DENNIS SCHWARTZ Movie Reviews

MISSION IMPOSSIBLE: ROGUE NATION (director/writer: Christopher McQuarrie; screenwriter: based on a story by Drew Pearce; cinematographer: Robert Elswit; editor: Eddie Hamilton; music:  Joe Kraemer; cast: Tom Cruise (Ethan Hunt), Jeremy Renner (William Brandt), Simon Pegg (Benji), Rebecca Ferguson (Ilsa Faust), Ving Rhames (Luther Stickell), Sean Harris (Solomon Lane), Alec Baldwin (Alan Hunley),  Simon McBurney (Atlee), Tom Hollander (Prime Minister), Zhang Jingchu (Lauren), Jens Hulten (Janik Vinter); Runtime: 131; MPAA Rating: PG-13; producers: J. J. Abrams/Bryan Burk/David Ellison/Dana Goldberg/Don Granger/Tom Cruise; Paramount Pictures; 2015)

"It's all baloney, but the disposable film fills a summertime need for breezy entertainment."

Reviewed by Dennis Schwartz

This is the 53-year-old Tom Cruise's fifth time starring in the popular Mission Impossible franchise series and once again providing the main thrills with his daring physical action performance. IMF was lifted from the CBS series Mission: Impossible (1966-1973). Director-writer Christopher McQuarrie ("Jack Reacher"/"The Way of the Gun") operates with an engrossing spy mystery plot, a formulaic presentation with satisfactory twists, the usual motorcycle chases, deceptions, disguises, outstanding production values and many decent set-pieces. It's based on the story by Drew Pearce.

Early on we learn that the covert IMF, headed by the analyst Brandt (Jeremy Renner), chief field operative Ethan Hunt (Tom Cruise), techie maven Benji (Simon Pegg) and tracker agent Luther (Ving Rhames), have been shut down by the surly CIA head, Hunley (Alec Baldwin), not convinced the group they are targeting as terrorists actually exist. They are now forced to be under his supervision. Ethan goes rogue, and Brandt and Benji are forced to work for the CIA in tracking down their pal Ethan.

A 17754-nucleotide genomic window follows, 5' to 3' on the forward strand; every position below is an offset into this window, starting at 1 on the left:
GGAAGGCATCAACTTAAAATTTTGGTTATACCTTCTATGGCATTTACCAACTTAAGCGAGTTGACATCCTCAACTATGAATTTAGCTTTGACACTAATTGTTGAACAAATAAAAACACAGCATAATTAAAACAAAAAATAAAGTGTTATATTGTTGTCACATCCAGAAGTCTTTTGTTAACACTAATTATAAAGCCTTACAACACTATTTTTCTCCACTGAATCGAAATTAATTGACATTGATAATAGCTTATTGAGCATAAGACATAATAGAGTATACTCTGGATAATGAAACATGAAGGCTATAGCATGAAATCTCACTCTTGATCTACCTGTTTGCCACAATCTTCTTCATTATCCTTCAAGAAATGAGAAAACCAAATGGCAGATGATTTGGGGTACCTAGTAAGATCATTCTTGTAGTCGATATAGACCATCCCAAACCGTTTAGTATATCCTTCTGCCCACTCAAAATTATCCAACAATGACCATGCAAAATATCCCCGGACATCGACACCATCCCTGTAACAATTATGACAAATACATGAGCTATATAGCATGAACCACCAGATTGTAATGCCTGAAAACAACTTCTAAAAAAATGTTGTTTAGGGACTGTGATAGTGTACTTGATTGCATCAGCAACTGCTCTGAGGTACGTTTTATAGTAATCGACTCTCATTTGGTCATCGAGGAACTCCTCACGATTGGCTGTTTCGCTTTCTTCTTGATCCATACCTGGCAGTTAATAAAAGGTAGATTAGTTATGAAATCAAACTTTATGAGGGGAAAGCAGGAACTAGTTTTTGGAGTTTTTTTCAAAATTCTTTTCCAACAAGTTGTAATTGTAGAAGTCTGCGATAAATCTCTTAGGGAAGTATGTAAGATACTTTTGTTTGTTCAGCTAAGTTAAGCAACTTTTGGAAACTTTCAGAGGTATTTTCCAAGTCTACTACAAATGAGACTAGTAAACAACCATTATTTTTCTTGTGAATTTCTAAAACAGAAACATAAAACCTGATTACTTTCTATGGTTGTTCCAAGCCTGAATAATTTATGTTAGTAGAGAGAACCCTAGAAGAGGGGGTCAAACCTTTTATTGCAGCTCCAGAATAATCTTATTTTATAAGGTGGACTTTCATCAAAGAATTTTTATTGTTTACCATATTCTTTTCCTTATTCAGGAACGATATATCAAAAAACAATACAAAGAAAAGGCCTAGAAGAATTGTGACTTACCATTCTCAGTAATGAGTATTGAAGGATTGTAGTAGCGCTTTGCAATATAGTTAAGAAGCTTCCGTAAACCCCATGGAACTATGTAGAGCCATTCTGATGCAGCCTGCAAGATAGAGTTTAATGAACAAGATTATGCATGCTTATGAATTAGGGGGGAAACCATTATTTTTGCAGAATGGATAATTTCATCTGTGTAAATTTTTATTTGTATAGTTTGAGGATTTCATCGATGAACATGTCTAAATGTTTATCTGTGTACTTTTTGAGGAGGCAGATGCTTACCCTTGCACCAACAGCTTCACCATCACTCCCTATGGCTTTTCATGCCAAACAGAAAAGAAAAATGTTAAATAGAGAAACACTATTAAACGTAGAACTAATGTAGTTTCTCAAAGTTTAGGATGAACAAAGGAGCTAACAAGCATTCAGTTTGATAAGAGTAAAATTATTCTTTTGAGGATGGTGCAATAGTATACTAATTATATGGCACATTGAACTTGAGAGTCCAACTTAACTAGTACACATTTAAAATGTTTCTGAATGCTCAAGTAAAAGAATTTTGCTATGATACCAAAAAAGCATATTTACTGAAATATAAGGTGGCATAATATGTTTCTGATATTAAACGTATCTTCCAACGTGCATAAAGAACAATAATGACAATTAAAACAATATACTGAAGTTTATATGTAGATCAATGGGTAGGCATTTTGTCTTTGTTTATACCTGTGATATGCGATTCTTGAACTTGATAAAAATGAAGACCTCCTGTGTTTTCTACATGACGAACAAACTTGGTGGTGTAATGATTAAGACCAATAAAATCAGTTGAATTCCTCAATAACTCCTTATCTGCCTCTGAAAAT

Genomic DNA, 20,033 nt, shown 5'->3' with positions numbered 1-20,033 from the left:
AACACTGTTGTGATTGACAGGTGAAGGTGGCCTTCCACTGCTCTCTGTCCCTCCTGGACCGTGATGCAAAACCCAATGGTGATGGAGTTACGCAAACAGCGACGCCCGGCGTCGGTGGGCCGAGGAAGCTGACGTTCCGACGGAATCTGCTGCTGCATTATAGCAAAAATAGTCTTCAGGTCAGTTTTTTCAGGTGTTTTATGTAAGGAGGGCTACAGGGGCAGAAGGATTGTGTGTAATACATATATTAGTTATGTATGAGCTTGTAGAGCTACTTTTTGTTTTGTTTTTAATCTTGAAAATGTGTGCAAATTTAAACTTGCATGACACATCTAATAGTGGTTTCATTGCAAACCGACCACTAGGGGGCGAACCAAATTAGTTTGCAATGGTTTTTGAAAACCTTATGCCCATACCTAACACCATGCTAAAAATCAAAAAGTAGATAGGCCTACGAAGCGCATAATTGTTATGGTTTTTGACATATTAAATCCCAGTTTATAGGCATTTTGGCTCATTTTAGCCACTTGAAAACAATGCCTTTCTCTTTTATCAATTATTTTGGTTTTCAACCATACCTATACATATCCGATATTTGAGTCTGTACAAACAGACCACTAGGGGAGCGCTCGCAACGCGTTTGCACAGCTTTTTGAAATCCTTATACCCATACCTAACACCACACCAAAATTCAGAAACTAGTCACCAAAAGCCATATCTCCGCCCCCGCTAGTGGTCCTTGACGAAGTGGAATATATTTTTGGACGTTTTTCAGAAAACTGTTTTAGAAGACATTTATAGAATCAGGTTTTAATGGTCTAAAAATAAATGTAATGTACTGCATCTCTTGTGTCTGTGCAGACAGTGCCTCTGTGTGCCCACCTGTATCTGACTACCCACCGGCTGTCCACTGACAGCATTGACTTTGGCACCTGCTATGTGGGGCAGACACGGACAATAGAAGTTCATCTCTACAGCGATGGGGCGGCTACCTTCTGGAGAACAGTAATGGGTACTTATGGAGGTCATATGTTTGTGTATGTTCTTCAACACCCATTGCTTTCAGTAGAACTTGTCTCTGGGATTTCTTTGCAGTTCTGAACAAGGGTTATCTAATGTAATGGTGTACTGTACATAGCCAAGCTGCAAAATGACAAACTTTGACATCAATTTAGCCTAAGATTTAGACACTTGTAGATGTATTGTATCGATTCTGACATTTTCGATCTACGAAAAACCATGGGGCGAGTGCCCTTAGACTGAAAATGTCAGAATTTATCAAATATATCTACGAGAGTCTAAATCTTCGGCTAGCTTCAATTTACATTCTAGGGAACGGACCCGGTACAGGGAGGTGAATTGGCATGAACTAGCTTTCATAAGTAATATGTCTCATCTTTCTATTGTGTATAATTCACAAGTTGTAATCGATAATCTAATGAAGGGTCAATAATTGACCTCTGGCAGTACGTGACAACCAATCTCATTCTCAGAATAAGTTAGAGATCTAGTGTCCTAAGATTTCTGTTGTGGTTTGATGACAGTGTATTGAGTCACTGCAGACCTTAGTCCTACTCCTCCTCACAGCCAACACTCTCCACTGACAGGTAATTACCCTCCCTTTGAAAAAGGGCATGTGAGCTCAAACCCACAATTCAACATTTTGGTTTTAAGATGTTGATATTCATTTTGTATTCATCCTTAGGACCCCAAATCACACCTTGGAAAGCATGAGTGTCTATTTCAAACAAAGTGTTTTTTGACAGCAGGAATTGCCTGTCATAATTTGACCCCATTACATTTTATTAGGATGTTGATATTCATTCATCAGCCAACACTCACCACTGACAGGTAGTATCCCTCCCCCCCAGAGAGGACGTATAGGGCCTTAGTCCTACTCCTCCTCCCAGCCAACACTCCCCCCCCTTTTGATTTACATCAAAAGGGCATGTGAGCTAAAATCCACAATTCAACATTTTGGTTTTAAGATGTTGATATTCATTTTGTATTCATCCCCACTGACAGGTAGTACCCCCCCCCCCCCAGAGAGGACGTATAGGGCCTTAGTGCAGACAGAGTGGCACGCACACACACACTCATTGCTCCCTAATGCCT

The opening scene, in a Minsk field, has Ethan (doing his own stunt) leap onto the wing of an A400 military transport plane to unload nerve gas missiles being transported by a Chechen separatist terrorist group. It results in Ethan captured in London by a stealth international terrorist group known as The Syndicate, headed by the sinister genius Solomon Lane (Sean Harris). Ethan is severely beaten by the nicknamed Dr. Bones (Jens Hulten) and is slated to be executed when he gets unexpected help from one of his captors, Ilsa Faust (Rebecca Ferguson, Swedish actress), who may not be working for the Syndicate as first thought, and escapes.

The pic's signature set piece takes place in Morocco. It's up to Ethan to recover a top-secret computer chip in the heavily guarded and secure Taurus underwater chamber, where our man must hold his breath for three minutes. When he runs into difficulty, the plucky Ilsa again saves him, but steals the invaluable chip. When Ilsa is tracked down in London, the IMF team scheme to put an end to the Syndicate, recover the chip and save the life of the threatened English Prime Minister.

It's all baloney, but the disposable film fills a summertime need for breezy entertainment. This commercial spy film will never be thought of as anything more than a time filler, but it came out reasonably well since most such blockbuster action genre films are not even watchable.

REVIEWED ON 7/31/2015       GRADE: B-

Dennis Schwartz: "Ozus' World Movie Reviews"

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